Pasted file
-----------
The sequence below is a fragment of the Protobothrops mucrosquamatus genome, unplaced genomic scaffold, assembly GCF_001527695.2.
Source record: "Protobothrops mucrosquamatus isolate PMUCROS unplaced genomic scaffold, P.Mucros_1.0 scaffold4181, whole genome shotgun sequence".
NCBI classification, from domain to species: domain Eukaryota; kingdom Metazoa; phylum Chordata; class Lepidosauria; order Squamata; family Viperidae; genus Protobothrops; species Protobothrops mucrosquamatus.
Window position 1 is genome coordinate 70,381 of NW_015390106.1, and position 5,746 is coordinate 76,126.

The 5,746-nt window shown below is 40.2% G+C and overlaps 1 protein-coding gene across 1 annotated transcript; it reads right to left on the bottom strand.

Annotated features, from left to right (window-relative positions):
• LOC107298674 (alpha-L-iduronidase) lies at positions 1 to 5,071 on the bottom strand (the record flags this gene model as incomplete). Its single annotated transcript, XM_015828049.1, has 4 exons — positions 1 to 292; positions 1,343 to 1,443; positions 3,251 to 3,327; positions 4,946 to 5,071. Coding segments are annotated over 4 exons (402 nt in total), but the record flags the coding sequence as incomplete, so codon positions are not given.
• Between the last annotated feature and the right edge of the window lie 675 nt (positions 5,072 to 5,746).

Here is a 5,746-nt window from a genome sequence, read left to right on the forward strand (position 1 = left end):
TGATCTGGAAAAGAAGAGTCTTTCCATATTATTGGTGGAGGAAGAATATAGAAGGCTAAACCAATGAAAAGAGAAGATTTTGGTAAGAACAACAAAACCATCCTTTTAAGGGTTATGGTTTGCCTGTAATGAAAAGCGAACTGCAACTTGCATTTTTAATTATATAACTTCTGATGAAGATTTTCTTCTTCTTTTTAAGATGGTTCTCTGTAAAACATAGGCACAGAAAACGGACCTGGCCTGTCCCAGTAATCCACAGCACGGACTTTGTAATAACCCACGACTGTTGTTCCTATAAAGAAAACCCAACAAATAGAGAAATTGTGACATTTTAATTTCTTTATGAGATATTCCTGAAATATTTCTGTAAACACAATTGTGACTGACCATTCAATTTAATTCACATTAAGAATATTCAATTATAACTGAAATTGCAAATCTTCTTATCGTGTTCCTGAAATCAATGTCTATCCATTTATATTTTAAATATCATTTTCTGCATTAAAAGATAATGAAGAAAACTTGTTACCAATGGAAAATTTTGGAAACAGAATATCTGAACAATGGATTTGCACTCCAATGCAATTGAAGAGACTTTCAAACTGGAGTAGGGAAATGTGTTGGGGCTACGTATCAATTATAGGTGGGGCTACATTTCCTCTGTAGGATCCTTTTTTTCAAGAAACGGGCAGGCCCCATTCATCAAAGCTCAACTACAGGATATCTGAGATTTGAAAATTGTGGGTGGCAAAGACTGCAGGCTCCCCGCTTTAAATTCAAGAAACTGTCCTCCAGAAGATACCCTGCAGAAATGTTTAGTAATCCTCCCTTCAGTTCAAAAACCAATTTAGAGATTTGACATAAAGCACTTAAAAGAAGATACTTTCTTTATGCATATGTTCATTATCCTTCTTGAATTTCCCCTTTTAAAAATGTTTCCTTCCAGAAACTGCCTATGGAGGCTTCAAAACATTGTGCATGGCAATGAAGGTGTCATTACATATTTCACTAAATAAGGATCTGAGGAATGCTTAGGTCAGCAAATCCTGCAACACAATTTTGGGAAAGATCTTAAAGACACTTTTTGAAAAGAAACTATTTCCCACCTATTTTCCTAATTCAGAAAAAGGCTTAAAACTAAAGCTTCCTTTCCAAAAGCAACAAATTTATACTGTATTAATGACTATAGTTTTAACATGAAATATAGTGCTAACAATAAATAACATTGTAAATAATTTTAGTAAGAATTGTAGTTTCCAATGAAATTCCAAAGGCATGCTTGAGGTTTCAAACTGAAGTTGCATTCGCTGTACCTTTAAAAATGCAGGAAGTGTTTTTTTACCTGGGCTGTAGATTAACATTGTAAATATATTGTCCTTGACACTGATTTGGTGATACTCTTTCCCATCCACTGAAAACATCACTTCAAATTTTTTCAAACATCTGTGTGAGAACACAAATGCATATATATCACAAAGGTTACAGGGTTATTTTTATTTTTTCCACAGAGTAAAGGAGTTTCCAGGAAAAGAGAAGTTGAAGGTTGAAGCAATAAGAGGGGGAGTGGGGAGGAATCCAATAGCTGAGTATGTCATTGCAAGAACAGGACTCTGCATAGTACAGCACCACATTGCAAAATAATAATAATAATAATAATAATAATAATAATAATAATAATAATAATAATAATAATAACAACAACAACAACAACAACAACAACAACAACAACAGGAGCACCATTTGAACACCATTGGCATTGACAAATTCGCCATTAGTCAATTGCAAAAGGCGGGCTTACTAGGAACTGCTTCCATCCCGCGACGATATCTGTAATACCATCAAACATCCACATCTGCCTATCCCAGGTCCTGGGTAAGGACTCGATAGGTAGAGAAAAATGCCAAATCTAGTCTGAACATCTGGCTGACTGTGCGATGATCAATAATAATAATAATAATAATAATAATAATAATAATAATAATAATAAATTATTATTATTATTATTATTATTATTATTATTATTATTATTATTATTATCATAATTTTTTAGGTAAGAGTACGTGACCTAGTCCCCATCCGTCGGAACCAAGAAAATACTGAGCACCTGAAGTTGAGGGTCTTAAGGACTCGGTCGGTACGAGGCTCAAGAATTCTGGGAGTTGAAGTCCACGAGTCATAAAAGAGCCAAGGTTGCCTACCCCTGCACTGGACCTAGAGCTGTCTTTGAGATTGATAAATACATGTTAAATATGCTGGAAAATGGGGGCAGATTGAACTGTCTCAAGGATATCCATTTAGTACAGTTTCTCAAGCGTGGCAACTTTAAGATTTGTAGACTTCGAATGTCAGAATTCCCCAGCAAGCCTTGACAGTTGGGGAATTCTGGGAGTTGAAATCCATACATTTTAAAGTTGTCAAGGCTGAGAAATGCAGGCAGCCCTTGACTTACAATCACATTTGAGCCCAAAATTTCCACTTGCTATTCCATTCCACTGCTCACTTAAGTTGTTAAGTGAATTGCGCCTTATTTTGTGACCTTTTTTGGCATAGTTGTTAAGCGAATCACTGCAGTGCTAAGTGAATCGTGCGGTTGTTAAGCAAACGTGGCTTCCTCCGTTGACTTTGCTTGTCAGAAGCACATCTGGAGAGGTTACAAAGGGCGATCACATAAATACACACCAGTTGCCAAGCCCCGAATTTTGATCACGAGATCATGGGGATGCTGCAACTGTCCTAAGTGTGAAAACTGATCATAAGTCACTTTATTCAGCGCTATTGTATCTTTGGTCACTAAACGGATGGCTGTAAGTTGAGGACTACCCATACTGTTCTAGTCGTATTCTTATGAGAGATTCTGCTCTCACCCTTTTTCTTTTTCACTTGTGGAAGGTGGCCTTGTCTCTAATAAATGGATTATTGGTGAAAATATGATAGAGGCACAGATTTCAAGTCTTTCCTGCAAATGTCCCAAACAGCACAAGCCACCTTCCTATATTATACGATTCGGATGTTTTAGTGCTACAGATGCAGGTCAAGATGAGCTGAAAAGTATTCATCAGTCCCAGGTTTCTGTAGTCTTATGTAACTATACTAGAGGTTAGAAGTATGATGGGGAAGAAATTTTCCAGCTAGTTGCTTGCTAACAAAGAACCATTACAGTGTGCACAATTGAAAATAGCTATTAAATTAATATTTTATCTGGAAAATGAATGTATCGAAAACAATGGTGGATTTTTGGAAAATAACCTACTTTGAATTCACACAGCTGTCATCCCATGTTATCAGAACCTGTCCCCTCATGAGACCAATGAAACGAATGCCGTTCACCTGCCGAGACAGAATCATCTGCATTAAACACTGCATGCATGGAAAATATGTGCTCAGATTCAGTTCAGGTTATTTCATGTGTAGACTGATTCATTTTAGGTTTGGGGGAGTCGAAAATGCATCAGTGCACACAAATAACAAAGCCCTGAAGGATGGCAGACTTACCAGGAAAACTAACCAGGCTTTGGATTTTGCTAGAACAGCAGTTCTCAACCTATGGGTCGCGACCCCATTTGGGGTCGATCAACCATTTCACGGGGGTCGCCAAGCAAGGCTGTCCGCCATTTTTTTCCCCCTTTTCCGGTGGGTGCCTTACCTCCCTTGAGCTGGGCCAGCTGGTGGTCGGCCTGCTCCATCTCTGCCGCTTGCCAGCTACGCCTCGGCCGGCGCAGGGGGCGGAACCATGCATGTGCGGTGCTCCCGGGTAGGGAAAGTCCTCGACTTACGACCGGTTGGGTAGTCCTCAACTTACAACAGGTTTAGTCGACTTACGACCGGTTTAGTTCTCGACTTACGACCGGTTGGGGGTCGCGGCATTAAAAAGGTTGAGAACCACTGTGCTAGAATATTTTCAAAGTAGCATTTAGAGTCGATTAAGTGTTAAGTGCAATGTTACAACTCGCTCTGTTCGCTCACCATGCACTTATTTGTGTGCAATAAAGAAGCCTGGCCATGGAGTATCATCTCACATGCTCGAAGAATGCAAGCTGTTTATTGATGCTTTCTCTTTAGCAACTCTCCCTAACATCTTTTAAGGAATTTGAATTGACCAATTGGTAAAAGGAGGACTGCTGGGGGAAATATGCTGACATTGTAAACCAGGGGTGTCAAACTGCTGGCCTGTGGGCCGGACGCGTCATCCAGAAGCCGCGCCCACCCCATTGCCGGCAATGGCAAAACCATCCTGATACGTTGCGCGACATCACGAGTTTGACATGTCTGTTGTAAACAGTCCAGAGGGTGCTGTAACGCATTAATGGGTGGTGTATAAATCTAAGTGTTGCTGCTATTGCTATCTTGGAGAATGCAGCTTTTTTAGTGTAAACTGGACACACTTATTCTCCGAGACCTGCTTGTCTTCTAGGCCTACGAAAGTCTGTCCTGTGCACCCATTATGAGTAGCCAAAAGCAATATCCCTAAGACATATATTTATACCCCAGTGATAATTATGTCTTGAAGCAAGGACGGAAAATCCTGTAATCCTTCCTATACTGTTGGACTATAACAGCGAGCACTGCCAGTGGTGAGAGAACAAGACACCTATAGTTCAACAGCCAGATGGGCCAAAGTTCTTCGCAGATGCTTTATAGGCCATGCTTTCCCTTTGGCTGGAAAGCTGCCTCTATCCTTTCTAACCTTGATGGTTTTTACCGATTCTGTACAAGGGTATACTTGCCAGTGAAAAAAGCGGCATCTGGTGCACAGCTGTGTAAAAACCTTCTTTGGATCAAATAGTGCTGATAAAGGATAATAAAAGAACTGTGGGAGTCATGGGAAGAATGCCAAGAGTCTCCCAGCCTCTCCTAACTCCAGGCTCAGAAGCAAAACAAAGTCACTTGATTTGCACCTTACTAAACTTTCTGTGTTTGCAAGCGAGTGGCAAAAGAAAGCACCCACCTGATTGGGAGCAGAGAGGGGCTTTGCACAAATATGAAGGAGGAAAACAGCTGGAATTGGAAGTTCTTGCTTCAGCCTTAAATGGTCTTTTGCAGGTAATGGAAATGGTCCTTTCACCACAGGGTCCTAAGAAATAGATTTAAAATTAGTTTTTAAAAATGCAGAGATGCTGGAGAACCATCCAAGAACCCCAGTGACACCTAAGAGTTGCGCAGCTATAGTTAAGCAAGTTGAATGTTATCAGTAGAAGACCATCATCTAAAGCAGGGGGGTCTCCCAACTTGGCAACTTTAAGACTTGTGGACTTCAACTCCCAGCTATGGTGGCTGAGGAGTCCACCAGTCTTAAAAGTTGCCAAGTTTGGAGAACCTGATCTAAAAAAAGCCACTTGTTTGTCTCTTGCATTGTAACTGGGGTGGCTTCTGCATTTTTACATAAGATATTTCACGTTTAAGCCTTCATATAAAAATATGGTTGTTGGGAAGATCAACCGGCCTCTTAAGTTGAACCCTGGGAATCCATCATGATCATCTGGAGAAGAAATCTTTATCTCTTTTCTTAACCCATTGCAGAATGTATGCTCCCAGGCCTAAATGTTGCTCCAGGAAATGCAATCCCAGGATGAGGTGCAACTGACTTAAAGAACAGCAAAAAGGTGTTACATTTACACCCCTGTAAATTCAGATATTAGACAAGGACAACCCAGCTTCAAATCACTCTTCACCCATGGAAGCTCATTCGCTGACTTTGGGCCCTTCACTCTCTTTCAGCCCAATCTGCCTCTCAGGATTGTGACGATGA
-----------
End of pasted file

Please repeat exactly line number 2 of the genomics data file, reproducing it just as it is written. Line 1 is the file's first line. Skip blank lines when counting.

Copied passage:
Source record: "Protobothrops mucrosquamatus isolate PMUCROS unplaced genomic scaffold, P.Mucros_1.0 scaffold4181, whole genome shotgun sequence".